Being the nice guy that I am, however, I just pulled out my checkbook and started writing the check. Meanwhile, one of the woman's co-workers came over and started whispering loudly in her ear—"Did you just tell him we don't take cartes bleues? Why would you do that? You know we do! Now he has to go through all the trouble of writing a check!" I couldn't quite hear the woman's meek response.

Then, since I was paying by check, she asked to see a photo ID. As is standard practice, I pulled out my passport and set it on the counter between us, with the giant eagle and block letters stating "UNITED STATES OF AMERICA" facing up. She flipped to the page with my picture. If you have a passport, take a look at that page. There is a message from the "Secratary of State of the United States of America" in three languages (English, French, and Spanish), an eagle holding the American flag, another set of big block letters with the country's name, a blank that identifies my nationality (spelling out the country's name), and above my picture are the giant block letters "USA." Anyhow, so the woman looks at my passport, confirms that I am who I say I am, than says: "Ah, vous êtes anglais?" Am I English?!? Not only did she fail to miss the overwhelming Americanness of my passport and my accent, but, correct me if I'm wrong, don't the English have exactly the same passports as the French now, thanks to the European Union?

I'm still not sure why she wrote down my order on a giant sheet of paper, though I'm pretty sure it's sitting in a recycing bin by now.

The woman at the counter then asked for someone to go fetch the stamps for me. With my wonderful view of the office, I noticed everyone hunch down just a little further over their desks, still looking away from the transaction happening at the counter. Finally, the woman disappeared around the corner for about 3 seconds, returning with my stamps (which you can see on the right, affixed to the appropriate letter).

The kicker is that, even though all the postage stamps here are self-adhesive, the stamps that prove you've paid your taxes are not. As if I haven't kissed enough government backside in my quest for a titre de séjour!



UPDATE

I just got back from the medical exam. For once a 1:30 appointment meant 1:30. The precision was actually a little frightening. 45 minutes later, I left with my titre de séjour. Now we just have 18 days until Amy gets hers...

6 Comments:

At 19/12/05 21:50, Anonymous Anonymous said...

Amy & Colin:

Your mother (in-law) and my coworker, Sue Roust, introduced me to J'habite à Paris!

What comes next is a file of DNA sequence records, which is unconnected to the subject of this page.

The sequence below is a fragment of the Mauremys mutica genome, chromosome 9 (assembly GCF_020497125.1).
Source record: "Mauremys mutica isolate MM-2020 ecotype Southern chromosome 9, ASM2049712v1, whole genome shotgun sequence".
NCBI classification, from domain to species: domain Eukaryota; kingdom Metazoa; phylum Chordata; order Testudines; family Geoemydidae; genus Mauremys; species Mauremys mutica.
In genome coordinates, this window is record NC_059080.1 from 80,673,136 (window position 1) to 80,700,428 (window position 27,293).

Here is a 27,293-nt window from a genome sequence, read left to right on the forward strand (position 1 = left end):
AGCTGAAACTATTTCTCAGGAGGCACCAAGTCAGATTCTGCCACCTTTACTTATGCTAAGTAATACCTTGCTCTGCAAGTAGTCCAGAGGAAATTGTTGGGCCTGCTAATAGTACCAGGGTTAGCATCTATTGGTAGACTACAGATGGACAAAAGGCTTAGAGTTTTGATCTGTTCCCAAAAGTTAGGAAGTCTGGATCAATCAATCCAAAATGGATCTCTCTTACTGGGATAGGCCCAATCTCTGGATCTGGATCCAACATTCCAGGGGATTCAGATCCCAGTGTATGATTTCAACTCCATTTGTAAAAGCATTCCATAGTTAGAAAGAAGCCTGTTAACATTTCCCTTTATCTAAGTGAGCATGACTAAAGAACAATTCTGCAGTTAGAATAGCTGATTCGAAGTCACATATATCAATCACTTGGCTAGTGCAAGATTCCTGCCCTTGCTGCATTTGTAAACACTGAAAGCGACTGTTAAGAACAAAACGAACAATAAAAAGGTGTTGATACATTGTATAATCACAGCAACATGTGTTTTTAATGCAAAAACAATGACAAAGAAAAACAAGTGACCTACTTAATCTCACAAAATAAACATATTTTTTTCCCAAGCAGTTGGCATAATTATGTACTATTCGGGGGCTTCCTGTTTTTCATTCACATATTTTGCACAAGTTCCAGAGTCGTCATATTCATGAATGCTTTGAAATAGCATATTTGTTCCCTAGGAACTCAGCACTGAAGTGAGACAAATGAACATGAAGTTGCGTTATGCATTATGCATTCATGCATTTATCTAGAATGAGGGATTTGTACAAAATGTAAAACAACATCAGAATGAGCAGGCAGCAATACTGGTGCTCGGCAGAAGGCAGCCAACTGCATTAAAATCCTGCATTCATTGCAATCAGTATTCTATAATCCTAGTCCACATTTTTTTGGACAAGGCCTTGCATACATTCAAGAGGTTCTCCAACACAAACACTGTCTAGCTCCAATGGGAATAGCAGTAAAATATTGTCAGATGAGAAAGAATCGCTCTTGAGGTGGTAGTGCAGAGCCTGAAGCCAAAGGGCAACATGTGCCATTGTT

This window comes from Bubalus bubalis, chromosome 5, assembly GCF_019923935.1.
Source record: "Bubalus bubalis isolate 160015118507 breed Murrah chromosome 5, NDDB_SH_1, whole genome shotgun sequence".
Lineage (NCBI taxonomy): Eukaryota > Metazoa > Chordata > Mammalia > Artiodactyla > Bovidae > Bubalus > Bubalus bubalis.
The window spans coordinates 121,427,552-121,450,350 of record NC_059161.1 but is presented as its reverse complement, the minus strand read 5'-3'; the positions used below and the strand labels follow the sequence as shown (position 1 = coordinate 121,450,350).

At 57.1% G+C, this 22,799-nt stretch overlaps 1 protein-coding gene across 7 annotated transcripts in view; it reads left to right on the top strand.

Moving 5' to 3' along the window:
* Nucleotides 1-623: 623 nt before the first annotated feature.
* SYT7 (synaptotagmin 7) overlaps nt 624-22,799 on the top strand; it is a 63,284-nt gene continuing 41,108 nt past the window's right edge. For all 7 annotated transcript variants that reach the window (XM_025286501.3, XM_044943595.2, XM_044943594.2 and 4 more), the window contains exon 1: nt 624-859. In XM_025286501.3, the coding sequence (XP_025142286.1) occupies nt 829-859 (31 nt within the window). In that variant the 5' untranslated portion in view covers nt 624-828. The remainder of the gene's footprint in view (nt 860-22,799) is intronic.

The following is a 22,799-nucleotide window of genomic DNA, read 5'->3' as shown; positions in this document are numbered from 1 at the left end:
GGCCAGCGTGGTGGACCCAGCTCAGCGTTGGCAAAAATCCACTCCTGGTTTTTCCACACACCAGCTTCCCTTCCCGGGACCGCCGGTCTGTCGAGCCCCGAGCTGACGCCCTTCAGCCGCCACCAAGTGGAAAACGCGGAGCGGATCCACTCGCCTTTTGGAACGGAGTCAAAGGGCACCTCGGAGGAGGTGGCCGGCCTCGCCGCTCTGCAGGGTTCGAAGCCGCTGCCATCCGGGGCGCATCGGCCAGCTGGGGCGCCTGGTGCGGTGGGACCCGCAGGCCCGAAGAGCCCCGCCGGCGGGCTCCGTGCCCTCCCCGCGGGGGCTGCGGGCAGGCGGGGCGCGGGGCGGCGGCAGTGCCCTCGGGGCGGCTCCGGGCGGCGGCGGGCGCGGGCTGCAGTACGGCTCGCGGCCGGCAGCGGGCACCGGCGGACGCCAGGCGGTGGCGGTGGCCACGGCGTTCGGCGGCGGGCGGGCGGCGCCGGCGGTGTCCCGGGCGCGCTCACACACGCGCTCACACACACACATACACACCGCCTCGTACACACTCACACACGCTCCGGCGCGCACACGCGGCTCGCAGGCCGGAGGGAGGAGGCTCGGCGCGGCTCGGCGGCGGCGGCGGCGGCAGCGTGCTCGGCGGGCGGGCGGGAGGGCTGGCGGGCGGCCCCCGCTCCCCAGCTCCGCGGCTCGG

I think she said it might help relieve some of the stress of working in a small sector of American bureaucracy. And it has! I love the peeks into daily life on the continent. Your humor and observations are keen reminders that life may be hopeless but not serious…

I have not met the Parisites, but did have an opportunity to visit Provence a few years ago. If you get the chance--or get homesick--try the south of France. Midwest hospitality and pace, South Dakota sunshine and winds all dished up with Mediterranean ease.

Merry Christmas!

Nora Buckman

 
At 19/12/05 23:35, Blogger Scott P. Shields said...

This comment has been removed by a blog administrator.

 
At 19/12/05 23:36, Blogger Scott P. Shields said...

Ok... I'm sorry. But, this is just the biggest cheeseball picture I think I've ever seen. Sorry Colin.

I say you repost it and do one of those contests where people have to come up with a caption for the photo.

Here's mine: "See, I told you I'm not pregnant! I've got pictures and a note from my mom to prove it."

 
At 20/12/05 19:37, Anonymous Anonymous said...

I'm going to follow up on the contest. Here's my caption:

"Dude, check out the lungs on that guy!"

Glad to hear you're healthy and that France will keep you.

-Moca

 
At 20/12/05 21:07, Blogger Scott P. Shields said...

One more from me...
Colin smiles with relief as he takes a moment to appreciate the fact that his parents were able to follow the directions on their "some assembly required" baby kit approximately 27 years ago.

 
At 20/12/05 23:27, Blogger Scott P. Shields said...

Not quite as good, but here's one more:
The directions for this particular paint by number drawing looked difficult, but Colin still looked forward to the challenge.